768 F.2d 1001 (9th Cir. 1985), 81-5232, Transgo, Inc. v. Ajac Transmission Parts Corp.

Docket Nº:81-5232, 81-5691, 82-5161 and 82-5162.
Citation:768 F.2d 1001
Party Name:227 U.S.P.Q. 598, 1985 Copr.L.Dec. P 25,836 TRANSGO, INC., Plaintiff-Appellee/Cross-Appellant, v. AJAC TRANSMISSION PARTS CORP., Fairbanks Racing Automatics, and Jerry Jacoby, Defendants-Cross-Appellants/Appellees, and Fairbanks America, Inc., and Joseph P. Lupo, Defendants-Appellees. Nos. 80-5659 to 80-5661, 80-5707, 81-5102, 81-5230 to
Case Date:January 15, 1985
Court:United States Courts of Appeals, Court of Appeals for the Ninth Circuit
 
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768 F.2d 1001 (9th Cir. 1985)

227 U.S.P.Q. 598,

1985 Copr.L.Dec. P 25,836

TRANSGO, INC., Plaintiff-Appellee/Cross-Appellant,

v.

AJAC TRANSMISSION PARTS CORP., Fairbanks Racing Automatics,

and Jerry Jacoby, Defendants-Cross-Appellants/Appellees,

and

Fairbanks America, Inc., and Joseph P. Lupo, Defendants-Appellees.

Nos. 80-5659 to 80-5661, 80-5707, 81-5102, 81-5230 to

81-5232, 81-5691, 82-5161 and 82-5162.

United States Court of Appeals, Ninth Circuit

January 15, 1985

Argued and Submitted March 9, 1984.

As Amended on Denial of Rehearing

and Rehearing En Banc

Aug. 15, 1985.

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John E. Kelly, Woodland Hills, Cal., for plaintiff-appellee, cross-appellant.

James W. Geriak, William L. Respess, Lyon & Lyon, Los Angeles, Cal., for defendants-cross-appellants, appellees.

Gene S. Winter, St. Onge, Steward, Johnston & Reens, Stamford, Conn., for defendant-appellees.

Appeal from the United States District Court for the Central District of California.

Before WALLACE and ALARCON, Circuit Judges, and HARDY, [*] District Judge.

ALARCON, Circuit Judge:

Ajac Transmission Parts Corp. (Ajac), Jerry Jacoby (Jacoby), and Fairbanks Racing Automatics (Fairbanks) appeal from (1) the judgment entered against them after trial by jury for copyright and trademark infringement, unfair competition, false designation of origin and conspiracy, (2) the award of attorney's fees, (3) the denial of their post-trial motions and (4) separate orders of the district court finding them in contempt. Transgo, Inc., (Transgo) has cross-appealed from (1) the judgment entered in favor of appellants on the claim that Fairbanks violated Transgo's trade dress rights by copying its color codes for springs and its instruction sheets and by engaging in false advertising and (2) from the order of the district court imposing sanctions against Fairbanks and its president. We affirm.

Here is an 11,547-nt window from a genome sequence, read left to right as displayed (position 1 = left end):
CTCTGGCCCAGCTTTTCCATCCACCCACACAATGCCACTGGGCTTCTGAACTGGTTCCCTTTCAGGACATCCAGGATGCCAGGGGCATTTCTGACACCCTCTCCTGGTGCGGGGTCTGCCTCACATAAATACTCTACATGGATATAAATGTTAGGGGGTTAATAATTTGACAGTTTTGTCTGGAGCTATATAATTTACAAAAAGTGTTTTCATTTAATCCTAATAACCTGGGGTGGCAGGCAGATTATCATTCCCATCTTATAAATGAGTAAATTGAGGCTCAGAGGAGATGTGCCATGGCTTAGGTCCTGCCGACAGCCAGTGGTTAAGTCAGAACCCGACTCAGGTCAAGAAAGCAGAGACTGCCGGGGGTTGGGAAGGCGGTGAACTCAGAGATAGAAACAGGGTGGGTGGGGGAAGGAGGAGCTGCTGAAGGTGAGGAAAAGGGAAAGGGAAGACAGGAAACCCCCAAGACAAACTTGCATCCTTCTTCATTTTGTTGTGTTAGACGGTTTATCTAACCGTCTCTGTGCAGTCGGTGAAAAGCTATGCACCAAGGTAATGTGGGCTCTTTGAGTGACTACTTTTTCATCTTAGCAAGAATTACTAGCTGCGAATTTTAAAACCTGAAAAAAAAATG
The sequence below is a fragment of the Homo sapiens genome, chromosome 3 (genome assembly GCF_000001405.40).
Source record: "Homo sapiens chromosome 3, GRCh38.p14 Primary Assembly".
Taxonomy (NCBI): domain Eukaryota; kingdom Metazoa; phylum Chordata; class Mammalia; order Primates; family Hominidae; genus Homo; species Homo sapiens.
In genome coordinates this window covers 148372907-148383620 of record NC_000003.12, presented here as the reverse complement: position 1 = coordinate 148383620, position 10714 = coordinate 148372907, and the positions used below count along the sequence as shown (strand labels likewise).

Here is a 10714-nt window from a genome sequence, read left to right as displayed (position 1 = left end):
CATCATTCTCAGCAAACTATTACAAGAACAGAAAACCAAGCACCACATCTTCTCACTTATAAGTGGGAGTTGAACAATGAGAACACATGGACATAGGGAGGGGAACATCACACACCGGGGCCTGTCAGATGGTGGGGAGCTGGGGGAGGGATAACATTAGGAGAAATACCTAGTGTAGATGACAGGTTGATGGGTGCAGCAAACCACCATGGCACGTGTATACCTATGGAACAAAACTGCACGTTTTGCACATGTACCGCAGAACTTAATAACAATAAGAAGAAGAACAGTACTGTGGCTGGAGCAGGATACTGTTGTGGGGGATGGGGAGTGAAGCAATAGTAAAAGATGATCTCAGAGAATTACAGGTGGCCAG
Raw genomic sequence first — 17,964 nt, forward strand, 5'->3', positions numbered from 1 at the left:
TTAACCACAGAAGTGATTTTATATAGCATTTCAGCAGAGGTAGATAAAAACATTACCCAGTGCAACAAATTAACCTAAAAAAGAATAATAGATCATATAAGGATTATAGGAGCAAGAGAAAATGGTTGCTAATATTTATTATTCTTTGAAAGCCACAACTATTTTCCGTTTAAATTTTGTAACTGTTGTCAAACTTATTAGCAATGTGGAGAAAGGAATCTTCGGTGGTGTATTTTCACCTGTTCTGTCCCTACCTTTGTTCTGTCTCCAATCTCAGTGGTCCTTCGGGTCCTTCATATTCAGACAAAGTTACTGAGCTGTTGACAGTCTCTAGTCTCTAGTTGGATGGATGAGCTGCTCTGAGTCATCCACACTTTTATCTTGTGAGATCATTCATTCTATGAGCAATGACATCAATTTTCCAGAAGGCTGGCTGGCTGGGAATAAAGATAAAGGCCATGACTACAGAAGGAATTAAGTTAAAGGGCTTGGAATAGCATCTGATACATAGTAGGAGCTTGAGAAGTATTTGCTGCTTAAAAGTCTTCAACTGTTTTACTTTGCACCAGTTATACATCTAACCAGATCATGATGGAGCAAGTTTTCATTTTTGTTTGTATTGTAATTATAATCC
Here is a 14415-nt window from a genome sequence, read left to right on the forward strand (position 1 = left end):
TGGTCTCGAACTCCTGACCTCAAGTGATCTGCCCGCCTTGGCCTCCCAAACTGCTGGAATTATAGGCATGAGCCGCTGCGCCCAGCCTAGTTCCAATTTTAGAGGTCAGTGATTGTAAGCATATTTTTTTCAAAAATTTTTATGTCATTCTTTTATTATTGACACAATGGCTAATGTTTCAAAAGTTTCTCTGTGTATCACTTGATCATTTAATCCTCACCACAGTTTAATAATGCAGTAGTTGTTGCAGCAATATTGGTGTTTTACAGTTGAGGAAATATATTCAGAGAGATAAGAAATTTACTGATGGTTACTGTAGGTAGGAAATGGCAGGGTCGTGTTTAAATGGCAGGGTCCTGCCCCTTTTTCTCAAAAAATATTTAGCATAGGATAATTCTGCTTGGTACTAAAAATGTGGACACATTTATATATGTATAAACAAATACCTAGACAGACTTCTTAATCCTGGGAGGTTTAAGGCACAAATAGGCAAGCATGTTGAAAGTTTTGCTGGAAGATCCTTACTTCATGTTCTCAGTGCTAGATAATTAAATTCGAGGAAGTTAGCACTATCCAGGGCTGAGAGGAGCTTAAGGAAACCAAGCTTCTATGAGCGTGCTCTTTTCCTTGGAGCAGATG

I

  1. FACTUAL BACKGROUND

    In order that the parties' legal contentions can be more readily understood, we set forth the facts in some detail. In doing so, we have resolved conflicts in the evidence in favor of the party who prevailed on a particular claim.

    1. Evolution of Transgo's "Shift Kit"

      Gilbert Younger (Younger) began working with automatic transmissions in 1951 as a mechanic for a Ford dealership. In 1956, he acquired his own automatic transmission rebuilding shop.

      Around 1961, Younger invented two different valve body kits for the Ford 2-speed automatic transmission and began manufacturing them the next year. He called his products Valve Body Repair Kits, Valve Body Rebuilding Kits, or Valve Body Calibration Kits. He did not obtain a patent for his inventions.

      Transmission rebuilders regard the valve body as the "brain" of an automatic transmission. Countervailing pressures are created in the valve body when springs on the one hand, and hydraulic fluid coming through a separator plate on the other,

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      exert their forces on pistons. These pressures determine the transmission's shifting characteristics. Automatic transmission manufacturers strive for a smooth shift, so that passengers will not feel the gears' movements. A firmer shift, however, can improve car performance. The shift can be altered by replacing the springs and separator plate installed by the manufacturer with one of Younger's valve body kits.

      Younger developed a reputation as an expert in the transmission trade. Among transmission rebuilders, he was known as "Mr. Shift." He was invited to lecture to other rebuilders at seminars sponsored in different parts of the country by the Automatic Transmission Rebuilders Association, the Automobile Parts Rebuilders Association, and the Automotive Service Counsel. He used the lectures to attempt to create a demand and a market for his valve body kits.

      He would also gather information at these meetings concerning rebuilders' problems with different types of automatic transmissions. When he was not lecturing, Younger gathered information concerning transmission problems by telephone. Transgo's instruction sheets contained the telephone number of its research division. Rebuilders were invited to telephone for assistance with any transmission problem. Younger and his staff developed a line of valve body kits to solve problems with different types of automatic transmissions. By 1976, the line had grown from two to twenty-four. A Transgo valve body kit generally consists of a separator plate, discretely colored springs, check valves, gaskets, and an instruction sheet.